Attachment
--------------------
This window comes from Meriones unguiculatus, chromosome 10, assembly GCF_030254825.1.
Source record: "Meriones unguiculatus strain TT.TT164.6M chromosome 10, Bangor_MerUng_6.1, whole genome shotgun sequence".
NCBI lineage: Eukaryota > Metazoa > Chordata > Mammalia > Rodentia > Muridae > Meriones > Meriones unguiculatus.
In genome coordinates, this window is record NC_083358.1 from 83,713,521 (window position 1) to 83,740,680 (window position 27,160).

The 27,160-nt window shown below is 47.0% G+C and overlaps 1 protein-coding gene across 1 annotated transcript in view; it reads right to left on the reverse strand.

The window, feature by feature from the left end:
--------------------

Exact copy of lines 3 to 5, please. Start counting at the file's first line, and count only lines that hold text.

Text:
NCBI lineage: Eukaryota > Metazoa > Chordata > Mammalia > Rodentia > Muridae > Meriones > Meriones unguiculatus.
In genome coordinates, this window is record NC_083358.1 from 83,713,521 (window position 1) to 83,740,680 (window position 27,160).

The 27,160-nt window shown below is 47.0% G+C and overlaps 1 protein-coding gene across 1 annotated transcript in view; it reads right to left on the reverse strand.